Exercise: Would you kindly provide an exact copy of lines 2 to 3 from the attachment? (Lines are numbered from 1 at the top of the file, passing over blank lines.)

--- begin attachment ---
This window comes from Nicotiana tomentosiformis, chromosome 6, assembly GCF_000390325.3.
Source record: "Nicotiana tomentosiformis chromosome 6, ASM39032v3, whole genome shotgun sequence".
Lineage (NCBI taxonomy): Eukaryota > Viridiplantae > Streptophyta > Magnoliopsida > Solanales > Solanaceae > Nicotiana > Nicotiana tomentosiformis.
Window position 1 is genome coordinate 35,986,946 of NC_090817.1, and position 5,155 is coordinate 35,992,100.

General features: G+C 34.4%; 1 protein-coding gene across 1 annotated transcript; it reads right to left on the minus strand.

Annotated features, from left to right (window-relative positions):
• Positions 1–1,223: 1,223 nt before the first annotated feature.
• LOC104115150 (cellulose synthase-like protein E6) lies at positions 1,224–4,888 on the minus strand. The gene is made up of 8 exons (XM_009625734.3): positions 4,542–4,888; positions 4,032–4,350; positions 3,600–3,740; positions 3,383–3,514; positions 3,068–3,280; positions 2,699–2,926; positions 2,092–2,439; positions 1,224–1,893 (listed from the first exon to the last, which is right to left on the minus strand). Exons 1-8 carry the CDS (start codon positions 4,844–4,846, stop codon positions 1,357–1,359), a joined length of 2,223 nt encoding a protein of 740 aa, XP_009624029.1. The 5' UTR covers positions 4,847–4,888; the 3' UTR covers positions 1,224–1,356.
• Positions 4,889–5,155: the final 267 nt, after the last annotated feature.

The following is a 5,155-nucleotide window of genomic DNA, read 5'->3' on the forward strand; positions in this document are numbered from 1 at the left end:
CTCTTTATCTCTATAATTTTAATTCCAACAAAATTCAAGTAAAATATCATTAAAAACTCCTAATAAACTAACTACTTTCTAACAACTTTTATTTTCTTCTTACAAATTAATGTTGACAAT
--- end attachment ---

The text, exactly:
Source record: "Nicotiana tomentosiformis chromosome 6, ASM39032v3, whole genome shotgun sequence".
Lineage (NCBI taxonomy): Eukaryota > Viridiplantae > Streptophyta > Magnoliopsida > Solanales > Solanaceae > Nicotiana > Nicotiana tomentosiformis.